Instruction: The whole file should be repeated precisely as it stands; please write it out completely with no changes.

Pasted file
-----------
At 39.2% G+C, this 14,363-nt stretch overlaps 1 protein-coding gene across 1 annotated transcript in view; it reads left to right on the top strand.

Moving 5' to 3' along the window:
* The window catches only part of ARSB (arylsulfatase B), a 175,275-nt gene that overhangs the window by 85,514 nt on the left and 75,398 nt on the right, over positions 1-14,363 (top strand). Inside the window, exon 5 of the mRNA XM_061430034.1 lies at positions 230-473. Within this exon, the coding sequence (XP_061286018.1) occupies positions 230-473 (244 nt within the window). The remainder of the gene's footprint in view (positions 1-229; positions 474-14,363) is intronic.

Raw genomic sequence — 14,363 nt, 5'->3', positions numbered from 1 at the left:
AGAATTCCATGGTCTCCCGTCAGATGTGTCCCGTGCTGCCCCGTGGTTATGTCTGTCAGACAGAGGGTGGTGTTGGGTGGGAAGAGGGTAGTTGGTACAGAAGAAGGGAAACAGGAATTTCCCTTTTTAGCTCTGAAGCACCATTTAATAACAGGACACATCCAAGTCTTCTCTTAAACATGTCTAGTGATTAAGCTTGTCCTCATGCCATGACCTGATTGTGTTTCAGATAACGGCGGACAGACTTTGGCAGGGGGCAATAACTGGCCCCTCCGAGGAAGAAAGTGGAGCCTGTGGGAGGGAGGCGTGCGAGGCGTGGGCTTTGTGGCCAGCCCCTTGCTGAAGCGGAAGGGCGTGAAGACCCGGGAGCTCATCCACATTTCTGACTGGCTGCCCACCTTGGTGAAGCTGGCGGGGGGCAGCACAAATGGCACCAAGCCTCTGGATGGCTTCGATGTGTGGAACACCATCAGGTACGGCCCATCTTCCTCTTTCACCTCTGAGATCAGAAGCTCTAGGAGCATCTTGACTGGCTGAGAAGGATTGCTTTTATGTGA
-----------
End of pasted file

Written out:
At 39.2% G+C, this 14,363-nt stretch overlaps 1 protein-coding gene across 1 annotated transcript in view; it reads left to right on the top strand.

Moving 5' to 3' along the window:
* The window catches only part of ARSB (arylsulfatase B), a 175,275-nt gene that overhangs the window by 85,514 nt on the left and 75,398 nt on the right, over positions 1-14,363 (top strand). Inside the window, exon 5 of the mRNA XM_061430034.1 lies at positions 230-473. Within this exon, the coding sequence (XP_061286018.1) occupies positions 230-473 (244 nt within the window). The remainder of the gene's footprint in view (positions 1-229; positions 474-14,363) is intronic.

Raw genomic sequence — 14,363 nt, 5'->3', positions numbered from 1 at the left:
AGAATTCCATGGTCTCCCGTCAGATGTGTCCCGTGCTGCCCCGTGGTTATGTCTGTCAGACAGAGGGTGGTGTTGGGTGGGAAGAGGGTAGTTGGTACAGAAGAAGGGAAACAGGAATTTCCCTTTTTAGCTCTGAAGCACCATTTAATAACAGGACACATCCAAGTCTTCTCTTAAACATGTCTAGTGATTAAGCTTGTCCTCATGCCATGACCTGATTGTGTTTCAGATAACGGCGGACAGACTTTGGCAGGGGGCAATAACTGGCCCCTCCGAGGAAGAAAGTGGAGCCTGTGGGAGGGAGGCGTGCGAGGCGTGGGCTTTGTGGCCAGCCCCTTGCTGAAGCGGAAGGGCGTGAAGACCCGGGAGCTCATCCACATTTCTGACTGGCTGCCCACCTTGGTGAAGCTGGCGGGGGGCAGCACAAATGGCACCAAGCCTCTGGATGGCTTCGATGTGTGGAACACCATCAGGTACGGCCCATCTTCCTCTTTCACCTCTGAGATCAGAAGCTCTAGGAGCATCTTGACTGGCTGAGAAGGATTGCTTTTATGTGA